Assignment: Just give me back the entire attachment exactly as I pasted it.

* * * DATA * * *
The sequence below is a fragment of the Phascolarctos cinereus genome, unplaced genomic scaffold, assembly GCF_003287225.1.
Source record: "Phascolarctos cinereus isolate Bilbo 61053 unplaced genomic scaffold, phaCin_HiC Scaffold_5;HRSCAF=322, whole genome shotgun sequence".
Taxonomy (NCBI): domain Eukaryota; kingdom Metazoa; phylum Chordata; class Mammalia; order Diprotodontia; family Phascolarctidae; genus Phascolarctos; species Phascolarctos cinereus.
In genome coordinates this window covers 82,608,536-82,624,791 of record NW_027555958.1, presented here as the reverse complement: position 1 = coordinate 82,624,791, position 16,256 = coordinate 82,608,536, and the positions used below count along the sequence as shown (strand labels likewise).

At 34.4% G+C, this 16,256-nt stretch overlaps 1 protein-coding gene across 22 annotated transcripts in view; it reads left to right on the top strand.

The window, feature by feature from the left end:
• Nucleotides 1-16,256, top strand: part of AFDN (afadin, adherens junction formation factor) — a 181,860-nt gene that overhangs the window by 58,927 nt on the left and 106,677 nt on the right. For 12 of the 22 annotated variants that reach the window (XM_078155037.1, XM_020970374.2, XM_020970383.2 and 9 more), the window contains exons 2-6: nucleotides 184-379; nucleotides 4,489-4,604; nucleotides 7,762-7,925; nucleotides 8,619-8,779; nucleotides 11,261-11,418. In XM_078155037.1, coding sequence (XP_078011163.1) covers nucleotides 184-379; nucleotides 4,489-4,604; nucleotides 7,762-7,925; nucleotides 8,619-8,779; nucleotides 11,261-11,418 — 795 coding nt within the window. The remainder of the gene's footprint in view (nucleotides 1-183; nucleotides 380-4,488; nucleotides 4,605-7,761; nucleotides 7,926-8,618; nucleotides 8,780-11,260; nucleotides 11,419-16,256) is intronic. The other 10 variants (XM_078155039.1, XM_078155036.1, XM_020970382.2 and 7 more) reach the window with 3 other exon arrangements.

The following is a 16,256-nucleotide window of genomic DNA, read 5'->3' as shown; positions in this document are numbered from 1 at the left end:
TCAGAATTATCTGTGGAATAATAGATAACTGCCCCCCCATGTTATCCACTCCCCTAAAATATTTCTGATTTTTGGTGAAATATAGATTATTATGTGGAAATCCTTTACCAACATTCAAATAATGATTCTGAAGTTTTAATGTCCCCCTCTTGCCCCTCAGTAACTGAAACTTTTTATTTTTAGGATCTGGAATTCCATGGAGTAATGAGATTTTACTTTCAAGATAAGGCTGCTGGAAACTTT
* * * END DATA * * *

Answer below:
The sequence below is a fragment of the Phascolarctos cinereus genome, unplaced genomic scaffold, assembly GCF_003287225.1.
Source record: "Phascolarctos cinereus isolate Bilbo 61053 unplaced genomic scaffold, phaCin_HiC Scaffold_5;HRSCAF=322, whole genome shotgun sequence".
Taxonomy (NCBI): domain Eukaryota; kingdom Metazoa; phylum Chordata; class Mammalia; order Diprotodontia; family Phascolarctidae; genus Phascolarctos; species Phascolarctos cinereus.
In genome coordinates this window covers 82,608,536-82,624,791 of record NW_027555958.1, presented here as the reverse complement: position 1 = coordinate 82,624,791, position 16,256 = coordinate 82,608,536, and the positions used below count along the sequence as shown (strand labels likewise).

At 34.4% G+C, this 16,256-nt stretch overlaps 1 protein-coding gene across 22 annotated transcripts in view; it reads left to right on the top strand.

The window, feature by feature from the left end:
• Nucleotides 1-16,256, top strand: part of AFDN (afadin, adherens junction formation factor) — a 181,860-nt gene that overhangs the window by 58,927 nt on the left and 106,677 nt on the right. For 12 of the 22 annotated variants that reach the window (XM_078155037.1, XM_020970374.2, XM_020970383.2 and 9 more), the window contains exons 2-6: nucleotides 184-379; nucleotides 4,489-4,604; nucleotides 7,762-7,925; nucleotides 8,619-8,779; nucleotides 11,261-11,418. In XM_078155037.1, coding sequence (XP_078011163.1) covers nucleotides 184-379; nucleotides 4,489-4,604; nucleotides 7,762-7,925; nucleotides 8,619-8,779; nucleotides 11,261-11,418 — 795 coding nt within the window. The remainder of the gene's footprint in view (nucleotides 1-183; nucleotides 380-4,488; nucleotides 4,605-7,761; nucleotides 7,926-8,618; nucleotides 8,780-11,260; nucleotides 11,419-16,256) is intronic. The other 10 variants (XM_078155039.1, XM_078155036.1, XM_020970382.2 and 7 more) reach the window with 3 other exon arrangements.

The following is a 16,256-nucleotide window of genomic DNA, read 5'->3' as shown; positions in this document are numbered from 1 at the left end:
TCAGAATTATCTGTGGAATAATAGATAACTGCCCCCCCATGTTATCCACTCCCCTAAAATATTTCTGATTTTTGGTGAAATATAGATTATTATGTGGAAATCCTTTACCAACATTCAAATAATGATTCTGAAGTTTTAATGTCCCCCTCTTGCCCCTCAGTAACTGAAACTTTTTATTTTTAGGATCTGGAATTCCATGGAGTAATGAGATTTTACTTTCAAGATAAGGCTGCTGGAAACTTT